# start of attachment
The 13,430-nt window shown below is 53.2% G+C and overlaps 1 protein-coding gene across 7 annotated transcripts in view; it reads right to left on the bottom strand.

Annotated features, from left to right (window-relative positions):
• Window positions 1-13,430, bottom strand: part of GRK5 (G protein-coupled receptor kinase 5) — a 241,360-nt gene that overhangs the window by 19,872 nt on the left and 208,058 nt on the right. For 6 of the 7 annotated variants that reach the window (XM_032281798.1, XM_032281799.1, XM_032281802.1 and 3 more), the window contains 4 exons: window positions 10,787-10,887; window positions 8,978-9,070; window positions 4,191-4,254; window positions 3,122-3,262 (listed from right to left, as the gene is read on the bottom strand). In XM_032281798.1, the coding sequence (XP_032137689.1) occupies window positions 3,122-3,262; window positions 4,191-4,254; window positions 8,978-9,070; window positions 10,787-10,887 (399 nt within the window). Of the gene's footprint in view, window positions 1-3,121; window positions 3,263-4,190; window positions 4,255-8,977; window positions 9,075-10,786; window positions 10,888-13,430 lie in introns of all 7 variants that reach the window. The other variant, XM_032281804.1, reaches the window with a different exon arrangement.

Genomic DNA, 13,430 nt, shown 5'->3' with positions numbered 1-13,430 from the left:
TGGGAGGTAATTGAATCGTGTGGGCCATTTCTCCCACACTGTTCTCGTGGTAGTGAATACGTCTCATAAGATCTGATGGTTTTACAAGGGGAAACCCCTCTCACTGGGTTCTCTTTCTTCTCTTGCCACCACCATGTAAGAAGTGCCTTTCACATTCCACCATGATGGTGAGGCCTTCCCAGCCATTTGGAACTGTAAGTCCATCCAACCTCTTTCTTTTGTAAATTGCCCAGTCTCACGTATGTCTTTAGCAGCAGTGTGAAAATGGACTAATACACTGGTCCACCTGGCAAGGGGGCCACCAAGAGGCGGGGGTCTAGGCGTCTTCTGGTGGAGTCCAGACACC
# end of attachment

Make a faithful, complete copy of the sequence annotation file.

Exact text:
The 13,430-nt window shown below is 53.2% G+C and overlaps 1 protein-coding gene across 7 annotated transcripts in view; it reads right to left on the bottom strand.

Annotated features, from left to right (window-relative positions):
• Window positions 1-13,430, bottom strand: part of GRK5 (G protein-coupled receptor kinase 5) — a 241,360-nt gene that overhangs the window by 19,872 nt on the left and 208,058 nt on the right. For 6 of the 7 annotated variants that reach the window (XM_032281798.1, XM_032281799.1, XM_032281802.1 and 3 more), the window contains 4 exons: window positions 10,787-10,887; window positions 8,978-9,070; window positions 4,191-4,254; window positions 3,122-3,262 (listed from right to left, as the gene is read on the bottom strand). In XM_032281798.1, the coding sequence (XP_032137689.1) occupies window positions 3,122-3,262; window positions 4,191-4,254; window positions 8,978-9,070; window positions 10,787-10,887 (399 nt within the window). Of the gene's footprint in view, window positions 1-3,121; window positions 3,263-4,190; window positions 4,255-8,977; window positions 9,075-10,786; window positions 10,888-13,430 lie in introns of all 7 variants that reach the window. The other variant, XM_032281804.1, reaches the window with a different exon arrangement.

Genomic DNA, 13,430 nt, shown 5'->3' with positions numbered 1-13,430 from the left:
TGGGAGGTAATTGAATCGTGTGGGCCATTTCTCCCACACTGTTCTCGTGGTAGTGAATACGTCTCATAAGATCTGATGGTTTTACAAGGGGAAACCCCTCTCACTGGGTTCTCTTTCTTCTCTTGCCACCACCATGTAAGAAGTGCCTTTCACATTCCACCATGATGGTGAGGCCTTCCCAGCCATTTGGAACTGTAAGTCCATCCAACCTCTTTCTTTTGTAAATTGCCCAGTCTCACGTATGTCTTTAGCAGCAGTGTGAAAATGGACTAATACACTGGTCCACCTGGCAAGGGGGCCACCAAGAGGCGGGGGTCTAGGCGTCTTCTGGTGGAGTCCAGACACC